Learn about our RFC process, Open RFC meetings & more.Join in the discussion! »

queue-typescript

1.0.1 • Public • Published

queue-typescript

Build Status Coverage Status

Simple Typescript Queue with generics type templating and support for iterator and iterable protocols.

This queue uses the linked-list-typescript as the underlying datastructure.

See Also:

Installation

npm:

npm install --save queue-typescript

yarn:

yarn add queue-typescript

Building from source

install dev dependencies. There are no production dependencies.

yarn
npm install

build using the options in tsconfig.json

yarn|npm run build

run all package tests

yarn|npm run test

see the test coverage report

yarn|npm run coverage
yarn|npm run coverage:report

Usage

Importing:

import { Queue } from 'queue-typescript';
const { Queue } = require('queue-typescript')

API

Queue(...values: T[])

Queue()

Create an empty queue by omitting any arguments during instantiation.

let queue = new Queue<number>()

Queue(...values: T[])

Create a new queue and initialize it with values. Values will be added from front to back. i.e. the first argument will be at the front of the queue and the last argument will be at the back of the queue.

Specify the type using the typescript templating to enable type-checking of all values going into and out of the queue.

let items: number[] = [4, 5, 6, 7];
let queue = new Queue<number>(...items);
let items: string[] = ['one', 'two', 'three', 'four'];
let queue = new Queue<string>(...items);

Typescript will check if the values match the type given to the template when initializing the new queue.

let items: = ['one', 'two', 'three', 4];
let queue = new Queue<string>(...items); // arguments are not all strings

Queue(...values: Foo[])

Create a new queue using custom types or classes. All values are retained as references and not copies so removed values can be compared using strict comparison.

class Foo {
  private val:number;
  constructor(val: number) {
    this.val = val;
  }
  get bar(): number { return this.val }
}
 
let foo1 = new Foo(1);
let foo2 = new Foo(2);
let foo3 = new Foo(3);
 
let fooQueue = new Queue<Foo>(foo1, foo2, foo3)
 
fooQueue.front.bar // => 1
let val = queue.dequeue()
val // => foo1

Queue(...values: any[])

Specify any to allow the queue to take values of any type.

let queue = new Queue<any>(4, 'hello' { hello: 'world' })
queue.length // => 3
queue.front // => 4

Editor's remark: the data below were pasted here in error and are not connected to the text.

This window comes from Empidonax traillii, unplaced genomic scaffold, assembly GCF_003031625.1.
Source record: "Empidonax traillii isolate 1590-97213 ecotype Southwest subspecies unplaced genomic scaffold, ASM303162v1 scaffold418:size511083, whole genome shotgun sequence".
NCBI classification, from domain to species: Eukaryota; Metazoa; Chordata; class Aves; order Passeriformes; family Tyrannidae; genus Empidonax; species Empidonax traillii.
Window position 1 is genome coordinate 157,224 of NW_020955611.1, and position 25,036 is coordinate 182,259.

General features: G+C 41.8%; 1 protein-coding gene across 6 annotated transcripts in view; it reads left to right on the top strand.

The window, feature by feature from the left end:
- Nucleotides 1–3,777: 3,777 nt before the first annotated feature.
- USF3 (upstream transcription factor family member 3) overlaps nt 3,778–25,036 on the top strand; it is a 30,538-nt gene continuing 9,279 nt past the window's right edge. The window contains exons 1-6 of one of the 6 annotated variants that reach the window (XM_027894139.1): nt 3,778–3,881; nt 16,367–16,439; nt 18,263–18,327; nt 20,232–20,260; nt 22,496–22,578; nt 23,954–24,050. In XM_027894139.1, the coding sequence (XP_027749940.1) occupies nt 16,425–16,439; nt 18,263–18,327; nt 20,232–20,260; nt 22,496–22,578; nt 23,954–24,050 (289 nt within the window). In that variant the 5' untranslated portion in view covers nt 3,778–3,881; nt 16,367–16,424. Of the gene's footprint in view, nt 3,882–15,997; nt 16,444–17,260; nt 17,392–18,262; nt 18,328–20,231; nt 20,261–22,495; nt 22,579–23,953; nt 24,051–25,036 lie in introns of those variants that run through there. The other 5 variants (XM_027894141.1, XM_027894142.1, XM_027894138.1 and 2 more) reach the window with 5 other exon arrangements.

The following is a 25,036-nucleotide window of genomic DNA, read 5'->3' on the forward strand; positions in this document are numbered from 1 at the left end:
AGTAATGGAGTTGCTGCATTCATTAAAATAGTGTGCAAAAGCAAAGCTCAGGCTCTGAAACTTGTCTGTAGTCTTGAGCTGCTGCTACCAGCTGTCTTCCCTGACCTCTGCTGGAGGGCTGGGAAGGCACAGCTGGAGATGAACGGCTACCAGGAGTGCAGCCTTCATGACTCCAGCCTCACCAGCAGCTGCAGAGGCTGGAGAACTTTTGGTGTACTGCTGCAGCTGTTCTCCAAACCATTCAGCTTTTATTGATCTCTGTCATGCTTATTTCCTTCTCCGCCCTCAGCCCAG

Queue#[Symbol.iterator]

The queue supports both iterator and iterable protocols allowing it to be used with the for...of and ...spread operators and with deconstruction.

for...of:

let items: number[] = [4, 5, 6];
let queue = new Queue<number>(...items);
 
for (let item of queue) {
  console.log(item)
}
//4
//5
//6

...spread:

let items: number[] = [4, 5, 6];
let queue = new Queue<number>(...items);
 
function manyArgs(...args) {
  for (let i in args) {
    console.log(args[i])
  }
}
manyArgs(...queue);
//4
//5
//6

deconstruction:

let items: number[] = [4, 5, 6, 7];
let queue = new Queue<number>(...items);
 
let [a, b, c] = queue;
//a => 4
//b => 5
//c => 6

Queue#front :T

Peek at the front of the queue. This will not remove the value from the queue.

let items: number[] = [4, 5, 6, 7];
let queue = new Queue<number>(...items);
queue.front // => 4

Queue#length :number

Query the length of the queue. An empty queue will return 0.

let items: number[] = [4, 5, 6, 7];
let queue = new Queue<number>(...items);
queue.length // => 4

Queue#enqueue(val: T): boolean

Enqueue an item at the back of the queue. The new item will replace the previous last item.

let items: number[] = [4, 5, 6, 7];
let queue = new Queue<number>(...items);
queue.length // => 4
queue.enqueue(8)
queue.length // => 5

Queue#dequeue(): T

Removes the item from the front of the queue and returns the item.

let items: number[] = [4, 5, 6, 7];
let queue = new Queue<number>(...items);
queue.length // => 4
let val = queue.dequeue()
queue.length // => 3
queue.front // => 5
val // => 4

Queue#toArray(): T[]

This method simply returns [...this].

Converts the queue into an array and returns the array representation. This method does not mutate the queue in any way.

Objects are not copied, so all non-primitive items in the array are still referencing the queue items.

let items: number[] = [4, 5, 6, 7];
let queue = new Queue<number>(...items);
let result = queue.toArray()
result // => [4, 5, 6, 7]

License

MIT © Michael Sutherland

Install

npm i queue-typescript

DownloadsWeekly Downloads

683

Version

1.0.1

License

MIT

Unpacked Size

9.61 kB

Total Files

6

Last publish

Collaborators

  • avatar